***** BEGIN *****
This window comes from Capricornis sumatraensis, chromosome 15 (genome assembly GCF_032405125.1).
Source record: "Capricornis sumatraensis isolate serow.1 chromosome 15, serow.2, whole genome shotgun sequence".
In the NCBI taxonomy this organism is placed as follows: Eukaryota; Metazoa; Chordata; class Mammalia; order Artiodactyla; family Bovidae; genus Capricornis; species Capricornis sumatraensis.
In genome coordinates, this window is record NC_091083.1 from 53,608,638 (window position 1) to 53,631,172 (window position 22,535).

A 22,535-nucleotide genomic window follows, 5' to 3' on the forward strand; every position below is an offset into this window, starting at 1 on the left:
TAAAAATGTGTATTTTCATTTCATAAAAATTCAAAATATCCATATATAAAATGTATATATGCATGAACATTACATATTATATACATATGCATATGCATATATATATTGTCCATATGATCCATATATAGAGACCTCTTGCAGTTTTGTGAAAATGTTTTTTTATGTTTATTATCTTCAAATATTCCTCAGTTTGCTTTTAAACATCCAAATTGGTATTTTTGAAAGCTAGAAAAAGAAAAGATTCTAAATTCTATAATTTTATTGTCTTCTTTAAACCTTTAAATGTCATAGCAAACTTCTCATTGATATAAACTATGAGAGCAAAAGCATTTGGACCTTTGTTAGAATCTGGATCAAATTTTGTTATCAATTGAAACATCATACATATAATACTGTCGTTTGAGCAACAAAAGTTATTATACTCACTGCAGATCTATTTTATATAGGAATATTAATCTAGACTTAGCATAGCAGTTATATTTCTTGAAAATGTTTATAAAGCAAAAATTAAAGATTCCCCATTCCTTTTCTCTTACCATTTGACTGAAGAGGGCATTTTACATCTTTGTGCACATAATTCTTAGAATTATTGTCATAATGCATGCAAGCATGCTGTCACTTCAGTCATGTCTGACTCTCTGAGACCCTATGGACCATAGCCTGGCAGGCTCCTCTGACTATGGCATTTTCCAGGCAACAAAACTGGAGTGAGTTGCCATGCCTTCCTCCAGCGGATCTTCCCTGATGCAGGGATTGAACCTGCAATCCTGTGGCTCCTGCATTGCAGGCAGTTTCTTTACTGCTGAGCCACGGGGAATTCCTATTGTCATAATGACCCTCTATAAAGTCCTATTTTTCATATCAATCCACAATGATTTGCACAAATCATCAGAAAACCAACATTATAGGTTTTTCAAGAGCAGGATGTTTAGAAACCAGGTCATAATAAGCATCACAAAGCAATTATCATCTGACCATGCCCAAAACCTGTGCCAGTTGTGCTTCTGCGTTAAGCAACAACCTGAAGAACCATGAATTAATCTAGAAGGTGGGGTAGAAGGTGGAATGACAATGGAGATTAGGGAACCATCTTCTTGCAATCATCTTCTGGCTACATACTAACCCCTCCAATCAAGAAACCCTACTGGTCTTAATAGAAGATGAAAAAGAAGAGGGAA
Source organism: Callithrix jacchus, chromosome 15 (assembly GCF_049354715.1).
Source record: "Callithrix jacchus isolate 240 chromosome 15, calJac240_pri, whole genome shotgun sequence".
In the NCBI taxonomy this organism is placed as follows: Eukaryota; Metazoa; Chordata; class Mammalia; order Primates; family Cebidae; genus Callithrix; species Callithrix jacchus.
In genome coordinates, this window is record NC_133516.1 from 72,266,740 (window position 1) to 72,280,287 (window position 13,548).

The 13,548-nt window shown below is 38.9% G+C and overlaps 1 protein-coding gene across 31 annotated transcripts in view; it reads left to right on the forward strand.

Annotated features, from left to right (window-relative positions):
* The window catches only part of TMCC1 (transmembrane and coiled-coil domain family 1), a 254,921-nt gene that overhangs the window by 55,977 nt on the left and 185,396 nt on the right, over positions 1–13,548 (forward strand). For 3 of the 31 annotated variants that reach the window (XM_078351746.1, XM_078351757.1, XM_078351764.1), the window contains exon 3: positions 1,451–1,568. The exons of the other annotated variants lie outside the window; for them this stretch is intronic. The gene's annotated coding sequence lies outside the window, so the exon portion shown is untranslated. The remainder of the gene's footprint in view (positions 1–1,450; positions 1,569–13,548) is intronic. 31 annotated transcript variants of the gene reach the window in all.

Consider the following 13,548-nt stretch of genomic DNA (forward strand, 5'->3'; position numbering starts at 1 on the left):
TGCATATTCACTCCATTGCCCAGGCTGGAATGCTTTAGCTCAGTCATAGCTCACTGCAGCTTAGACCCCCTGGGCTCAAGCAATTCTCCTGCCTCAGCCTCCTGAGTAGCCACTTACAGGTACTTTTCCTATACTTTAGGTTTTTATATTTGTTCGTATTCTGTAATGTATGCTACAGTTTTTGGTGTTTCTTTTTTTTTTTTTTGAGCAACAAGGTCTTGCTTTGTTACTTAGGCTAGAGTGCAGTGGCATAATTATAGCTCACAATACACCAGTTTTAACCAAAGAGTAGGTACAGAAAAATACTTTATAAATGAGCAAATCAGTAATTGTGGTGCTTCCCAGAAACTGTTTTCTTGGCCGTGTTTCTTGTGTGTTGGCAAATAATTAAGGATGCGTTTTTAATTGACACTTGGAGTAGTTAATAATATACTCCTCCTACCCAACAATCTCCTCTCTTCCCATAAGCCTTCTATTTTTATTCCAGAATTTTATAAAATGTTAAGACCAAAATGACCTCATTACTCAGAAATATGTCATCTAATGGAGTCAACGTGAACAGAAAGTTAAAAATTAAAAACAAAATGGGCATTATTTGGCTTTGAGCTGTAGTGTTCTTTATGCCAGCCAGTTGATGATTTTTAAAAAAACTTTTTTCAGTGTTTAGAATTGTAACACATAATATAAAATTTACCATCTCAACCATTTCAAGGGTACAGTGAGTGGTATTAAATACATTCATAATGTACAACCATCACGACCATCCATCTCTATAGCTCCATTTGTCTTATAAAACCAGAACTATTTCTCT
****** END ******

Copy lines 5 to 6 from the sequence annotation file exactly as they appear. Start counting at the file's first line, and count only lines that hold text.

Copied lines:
A 22,535-nucleotide genomic window follows, 5' to 3' on the forward strand; every position below is an offset into this window, starting at 1 on the left:
TAAAAATGTGTATTTTCATTTCATAAAAATTCAAAATATCCATATATAAAATGTATATATGCATGAACATTACATATTATATACATATGCATATGCATATATATATTGTCCATATGATCCATATATAGAGACCTCTTGCAGTTTTGTGAAAATGTTTTTTTATGTTTATTATCTTCAAATATTCCTCAGTTTGCTTTTAAACATCCAAATTGGTATTTTTGAAAGCTAGAAAAAGAAAAGATTCTAAATTCTATAATTTTATTGTCTTCTTTAAACCTTTAAATGTCATAGCAAACTTCTCATTGATATAAACTATGAGAGCAAAAGCATTTGGACCTTTGTTAGAATCTGGATCAAATTTTGTTATCAATTGAAACATCATACATATAATACTGTCGTTTGAGCAACAAAAGTTATTATACTCACTGCAGATCTATTTTATATAGGAATATTAATCTAGACTTAGCATAGCAGTTATATTTCTTGAAAATGTTTATAAAGCAAAAATTAAAGATTCCCCATTCCTTTTCTCTTACCATTTGACTGAAGAGGGCATTTTACATCTTTGTGCACATAATTCTTAGAATTATTGTCATAATGCATGCAAGCATGCTGTCACTTCAGTCATGTCTGACTCTCTGAGACCCTATGGACCATAGCCTGGCAGGCTCCTCTGACTATGGCATTTTCCAGGCAACAAAACTGGAGTGAGTTGCCATGCCTTCCTCCAGCGGATCTTCCCTGATGCAGGGATTGAACCTGCAATCCTGTGGCTCCTGCATTGCAGGCAGTTTCTTTACTGCTGAGCCACGGGGAATTCCTATTGTCATAATGACCCTCTATAAAGTCCTATTTTTCATATCAATCCACAATGATTTGCACAAATCATCAGAAAACCAACATTATAGGTTTTTCAAGAGCAGGATGTTTAGAAACCAGGTCATAATAAGCATCACAAAGCAATTATCATCTGACCATGCCCAAAACCTGTGCCAGTTGTGCTTCTGCGTTAAGCAACAACCTGAAGAACCATGAATTAATCTAGAAGGTGGGGTAGAAGGTGGAATGACAATGGAGATTAGGGAACCATCTTCTTGCAATCATCTTCTGGCTACATACTAACCCCTCCAATCAAGAAACCCTACTGGTCTTAATAGAAGATGAAAAAGAAGAGGGAA